My first print with it with the following settings:

  • Infill density: 10%
  • Print Speed: 10 mm/s
  • Regular Fan Speed: 0%
  • Regular Fan Speed at Layer: 1
  • Material Flow: 110%
  • Enable Retraction: Off

Seemed to work OK, but the bottom layer wasn’t the best.

After thinking I was successful, I tried printing a poop emoji for my son. No matter what I tried, I couldn’t get the TPU to stick to the bed. After a few unsuccessful tries, the filament started jamming in the extruder. Ah yes, exactly what Chuck said would happen. I ordered an EZR Struder to help with the extruding. However, that would only solve part of the problem. The other part was getting the print to stick to the bed.

I was somewhat prepared to use a glass bed as my wife had some scrap glass from a project of hers and I asked her to save a few pieces for me. She cut down the glass for me and then I beveled the edge and polished the edges. I removed the magnetic build sheet and put the glass bed on top of the magnetic layer on the bed. Since I could only find one binder clip, I used blue painter’s tape to tape the glass to the bed.

For my first test, I cleaned the glass, put down 3 layers of glue, and printed a test cube. It printed out quite well, but was a bit of a challenge getting off the glass. I really liked how smooth the bottom of the cube was compared to the magnetic bed.

For my next test after installing the EZR Struder was to print a small poop emoji. From the settings above, I increased the flow to 115%. I put down the layer of glue and printed. The print came out flawlessly and it had no problems during the print.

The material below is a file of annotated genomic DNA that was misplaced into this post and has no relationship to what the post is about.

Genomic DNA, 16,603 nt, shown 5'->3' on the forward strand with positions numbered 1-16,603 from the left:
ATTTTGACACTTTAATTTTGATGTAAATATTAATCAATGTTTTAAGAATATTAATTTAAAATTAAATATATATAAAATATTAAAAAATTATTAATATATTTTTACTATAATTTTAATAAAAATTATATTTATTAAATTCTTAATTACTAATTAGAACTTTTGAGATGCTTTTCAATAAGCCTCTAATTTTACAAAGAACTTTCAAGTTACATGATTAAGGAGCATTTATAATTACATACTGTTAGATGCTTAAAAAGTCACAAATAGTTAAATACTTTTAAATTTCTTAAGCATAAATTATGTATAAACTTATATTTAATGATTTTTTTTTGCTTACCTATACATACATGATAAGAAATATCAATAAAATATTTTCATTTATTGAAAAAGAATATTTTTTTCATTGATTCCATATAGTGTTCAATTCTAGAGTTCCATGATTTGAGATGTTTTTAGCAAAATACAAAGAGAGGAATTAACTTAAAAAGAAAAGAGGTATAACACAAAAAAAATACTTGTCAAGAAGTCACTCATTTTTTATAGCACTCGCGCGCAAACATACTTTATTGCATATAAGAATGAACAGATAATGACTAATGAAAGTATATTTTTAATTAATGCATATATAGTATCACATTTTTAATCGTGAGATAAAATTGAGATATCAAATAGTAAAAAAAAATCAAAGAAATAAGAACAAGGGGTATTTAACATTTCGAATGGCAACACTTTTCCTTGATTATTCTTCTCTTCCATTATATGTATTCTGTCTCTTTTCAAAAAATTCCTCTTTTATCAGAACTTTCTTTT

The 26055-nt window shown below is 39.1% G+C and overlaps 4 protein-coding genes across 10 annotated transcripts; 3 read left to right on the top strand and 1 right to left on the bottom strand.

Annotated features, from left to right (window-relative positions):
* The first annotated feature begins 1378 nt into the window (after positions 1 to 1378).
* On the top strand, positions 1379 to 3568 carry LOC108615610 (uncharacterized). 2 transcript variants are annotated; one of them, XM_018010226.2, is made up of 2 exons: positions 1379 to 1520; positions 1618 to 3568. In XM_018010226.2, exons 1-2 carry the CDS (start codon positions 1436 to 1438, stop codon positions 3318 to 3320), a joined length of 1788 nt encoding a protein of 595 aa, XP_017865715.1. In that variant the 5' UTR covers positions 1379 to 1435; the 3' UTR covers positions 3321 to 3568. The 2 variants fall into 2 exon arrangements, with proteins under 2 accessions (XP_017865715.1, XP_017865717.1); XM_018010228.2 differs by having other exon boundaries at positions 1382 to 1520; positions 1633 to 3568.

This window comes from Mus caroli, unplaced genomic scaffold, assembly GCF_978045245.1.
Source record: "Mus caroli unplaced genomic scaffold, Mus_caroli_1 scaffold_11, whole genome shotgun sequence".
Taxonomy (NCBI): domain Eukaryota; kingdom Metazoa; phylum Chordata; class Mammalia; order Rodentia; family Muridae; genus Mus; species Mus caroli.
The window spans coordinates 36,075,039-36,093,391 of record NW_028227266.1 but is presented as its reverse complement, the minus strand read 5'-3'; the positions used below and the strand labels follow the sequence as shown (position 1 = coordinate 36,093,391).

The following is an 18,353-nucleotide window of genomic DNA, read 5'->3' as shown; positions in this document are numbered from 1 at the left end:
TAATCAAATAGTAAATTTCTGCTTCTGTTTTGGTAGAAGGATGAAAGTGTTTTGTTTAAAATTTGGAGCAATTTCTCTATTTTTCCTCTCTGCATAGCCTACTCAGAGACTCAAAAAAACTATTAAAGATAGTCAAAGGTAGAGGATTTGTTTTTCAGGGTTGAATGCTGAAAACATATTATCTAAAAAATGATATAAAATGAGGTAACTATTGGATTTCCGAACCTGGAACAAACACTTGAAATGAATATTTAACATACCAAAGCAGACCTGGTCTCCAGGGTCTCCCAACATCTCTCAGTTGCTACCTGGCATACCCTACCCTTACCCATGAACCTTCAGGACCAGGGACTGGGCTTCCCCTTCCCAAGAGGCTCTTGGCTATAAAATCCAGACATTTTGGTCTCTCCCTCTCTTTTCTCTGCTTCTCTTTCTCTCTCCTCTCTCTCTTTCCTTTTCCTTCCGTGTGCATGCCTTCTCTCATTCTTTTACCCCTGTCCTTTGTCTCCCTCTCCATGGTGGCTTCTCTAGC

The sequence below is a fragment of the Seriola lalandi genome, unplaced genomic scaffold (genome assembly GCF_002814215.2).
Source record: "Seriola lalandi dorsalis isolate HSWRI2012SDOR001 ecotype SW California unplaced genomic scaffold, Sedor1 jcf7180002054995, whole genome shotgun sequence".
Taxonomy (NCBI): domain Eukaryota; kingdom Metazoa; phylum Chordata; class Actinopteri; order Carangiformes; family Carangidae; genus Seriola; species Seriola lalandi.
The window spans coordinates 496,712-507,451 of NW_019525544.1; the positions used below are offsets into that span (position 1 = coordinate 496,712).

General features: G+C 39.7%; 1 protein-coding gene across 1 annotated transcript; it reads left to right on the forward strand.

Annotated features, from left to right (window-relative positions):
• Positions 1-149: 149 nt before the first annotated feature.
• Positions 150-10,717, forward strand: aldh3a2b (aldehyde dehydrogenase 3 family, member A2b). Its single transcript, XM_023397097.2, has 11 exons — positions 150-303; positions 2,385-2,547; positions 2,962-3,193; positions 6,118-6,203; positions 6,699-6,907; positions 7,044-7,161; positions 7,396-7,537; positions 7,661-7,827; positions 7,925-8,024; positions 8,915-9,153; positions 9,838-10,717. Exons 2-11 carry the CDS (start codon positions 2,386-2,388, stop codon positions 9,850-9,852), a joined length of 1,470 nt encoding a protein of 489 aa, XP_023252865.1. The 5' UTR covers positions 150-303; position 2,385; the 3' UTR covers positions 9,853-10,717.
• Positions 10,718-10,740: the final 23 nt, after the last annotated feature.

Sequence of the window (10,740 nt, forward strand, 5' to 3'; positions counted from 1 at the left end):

Lessons learned:

  • Different hardness TPU prints differently (duh!)
  • A glass bed with a glue stick makes a world of difference in adhering prints (especially TPU) to the bed
  • The EZR Struder is absolutely necessary to print more flexible TPU; if you are printing the stiffer TPU, the stock (or replacement metal) extruder works fine.

With this new setup, can I print the NinjaFlex faster? Only one way to know and that’s to try it!

I’m quite pleased with the new extruder and the glass bed. 3D Printing is definitely a trial and error process. Each change, be it large or small, can have huge ramifications. If you combine them, it makes it even harder to figure out what is good. I’m having fun with this and learning a huge amount.

3D Printing Using Flexible Filament (TPU)

Through my short journey with 3D printing, I’ve spent a lot of time reading through the 3D Printing SubReddit and something that I found interesting was people talking about printing using flexible filament (TPU). While I didn’t have a real use for printing squishy things, I was curious. A few weeks ago, I purchased a roll of SainSmart Flexible TPU filament to see if I could print.

The forums and other references indicated that printing flexible filament was difficult because pushing the filament through the printer was like pushing a wet noodle! Some people had said that they printed with the stock printer, others said that for best results they modified the printer into a direct drive system. I was up for the challenge!

Before I started, I had already made the following modifications to my printer:

  • Replaced the extruder with an all metal one

  • Replaced the Bowden feed tube with a Capricorn one. The basic gist behind this change was that the tighter tolerances on the tubing doesn’t allow the filament to wiggle around and bunch up. In addition, when switching filaments, I don’t have to purge as much filament as very little gets stuck in the tube.

  • Added a filament guide that I printed. This should create a smoother path for the filament.